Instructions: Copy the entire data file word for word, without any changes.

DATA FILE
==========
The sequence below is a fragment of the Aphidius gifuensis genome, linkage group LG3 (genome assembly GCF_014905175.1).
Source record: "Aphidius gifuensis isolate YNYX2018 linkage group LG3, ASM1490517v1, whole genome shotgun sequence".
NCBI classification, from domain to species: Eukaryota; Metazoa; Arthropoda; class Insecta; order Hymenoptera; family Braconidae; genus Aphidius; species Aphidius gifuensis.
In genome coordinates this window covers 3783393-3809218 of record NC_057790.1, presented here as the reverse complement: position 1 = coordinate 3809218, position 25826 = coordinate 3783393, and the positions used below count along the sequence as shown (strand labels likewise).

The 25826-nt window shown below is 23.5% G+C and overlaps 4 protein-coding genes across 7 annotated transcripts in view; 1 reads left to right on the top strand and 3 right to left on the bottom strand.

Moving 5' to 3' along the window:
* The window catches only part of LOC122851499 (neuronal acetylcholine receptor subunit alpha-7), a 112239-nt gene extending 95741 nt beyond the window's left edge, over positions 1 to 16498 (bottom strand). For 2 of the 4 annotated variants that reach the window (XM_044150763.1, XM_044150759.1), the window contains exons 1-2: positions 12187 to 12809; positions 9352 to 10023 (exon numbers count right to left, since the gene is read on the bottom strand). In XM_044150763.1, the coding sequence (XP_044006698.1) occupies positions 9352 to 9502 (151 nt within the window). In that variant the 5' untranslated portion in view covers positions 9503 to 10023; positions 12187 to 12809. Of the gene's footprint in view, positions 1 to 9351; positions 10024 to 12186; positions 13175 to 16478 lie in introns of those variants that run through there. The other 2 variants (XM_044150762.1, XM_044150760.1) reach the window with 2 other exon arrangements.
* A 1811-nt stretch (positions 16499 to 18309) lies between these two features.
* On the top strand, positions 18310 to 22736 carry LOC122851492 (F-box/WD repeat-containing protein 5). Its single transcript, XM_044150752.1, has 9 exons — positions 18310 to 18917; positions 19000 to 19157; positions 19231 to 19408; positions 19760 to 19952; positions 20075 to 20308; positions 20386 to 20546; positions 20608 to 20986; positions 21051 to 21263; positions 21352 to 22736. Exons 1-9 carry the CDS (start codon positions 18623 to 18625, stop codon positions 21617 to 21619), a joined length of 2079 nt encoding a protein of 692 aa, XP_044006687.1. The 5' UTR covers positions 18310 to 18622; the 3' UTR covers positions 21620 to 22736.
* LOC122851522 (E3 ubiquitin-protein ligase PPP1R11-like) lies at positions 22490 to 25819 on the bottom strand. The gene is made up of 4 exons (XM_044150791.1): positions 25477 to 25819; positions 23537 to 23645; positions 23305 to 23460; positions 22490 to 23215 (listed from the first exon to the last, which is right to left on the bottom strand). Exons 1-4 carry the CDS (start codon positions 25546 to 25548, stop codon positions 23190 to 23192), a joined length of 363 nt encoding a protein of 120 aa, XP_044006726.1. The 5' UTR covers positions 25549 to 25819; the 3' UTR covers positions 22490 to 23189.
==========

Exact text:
The sequence below is a fragment of the Aphidius gifuensis genome, linkage group LG3 (genome assembly GCF_014905175.1).
Source record: "Aphidius gifuensis isolate YNYX2018 linkage group LG3, ASM1490517v1, whole genome shotgun sequence".
NCBI classification, from domain to species: Eukaryota; Metazoa; Arthropoda; class Insecta; order Hymenoptera; family Braconidae; genus Aphidius; species Aphidius gifuensis.
In genome coordinates this window covers 3783393-3809218 of record NC_057790.1, presented here as the reverse complement: position 1 = coordinate 3809218, position 25826 = coordinate 3783393, and the positions used below count along the sequence as shown (strand labels likewise).

The 25826-nt window shown below is 23.5% G+C and overlaps 4 protein-coding genes across 7 annotated transcripts in view; 1 reads left to right on the top strand and 3 right to left on the bottom strand.

Moving 5' to 3' along the window:
* The window catches only part of LOC122851499 (neuronal acetylcholine receptor subunit alpha-7), a 112239-nt gene extending 95741 nt beyond the window's left edge, over positions 1 to 16498 (bottom strand). For 2 of the 4 annotated variants that reach the window (XM_044150763.1, XM_044150759.1), the window contains exons 1-2: positions 12187 to 12809; positions 9352 to 10023 (exon numbers count right to left, since the gene is read on the bottom strand). In XM_044150763.1, the coding sequence (XP_044006698.1) occupies positions 9352 to 9502 (151 nt within the window). In that variant the 5' untranslated portion in view covers positions 9503 to 10023; positions 12187 to 12809. Of the gene's footprint in view, positions 1 to 9351; positions 10024 to 12186; positions 13175 to 16478 lie in introns of those variants that run through there. The other 2 variants (XM_044150762.1, XM_044150760.1) reach the window with 2 other exon arrangements.
* A 1811-nt stretch (positions 16499 to 18309) lies between these two features.
* On the top strand, positions 18310 to 22736 carry LOC122851492 (F-box/WD repeat-containing protein 5). Its single transcript, XM_044150752.1, has 9 exons — positions 18310 to 18917; positions 19000 to 19157; positions 19231 to 19408; positions 19760 to 19952; positions 20075 to 20308; positions 20386 to 20546; positions 20608 to 20986; positions 21051 to 21263; positions 21352 to 22736. Exons 1-9 carry the CDS (start codon positions 18623 to 18625, stop codon positions 21617 to 21619), a joined length of 2079 nt encoding a protein of 692 aa, XP_044006687.1. The 5' UTR covers positions 18310 to 18622; the 3' UTR covers positions 21620 to 22736.
* LOC122851522 (E3 ubiquitin-protein ligase PPP1R11-like) lies at positions 22490 to 25819 on the bottom strand. The gene is made up of 4 exons (XM_044150791.1): positions 25477 to 25819; positions 23537 to 23645; positions 23305 to 23460; positions 22490 to 23215 (listed from the first exon to the last, which is right to left on the bottom strand). Exons 1-4 carry the CDS (start codon positions 25546 to 25548, stop codon positions 23190 to 23192), a joined length of 363 nt encoding a protein of 120 aa, XP_044006726.1. The 5' UTR covers positions 25549 to 25819; the 3' UTR covers positions 22490 to 23189.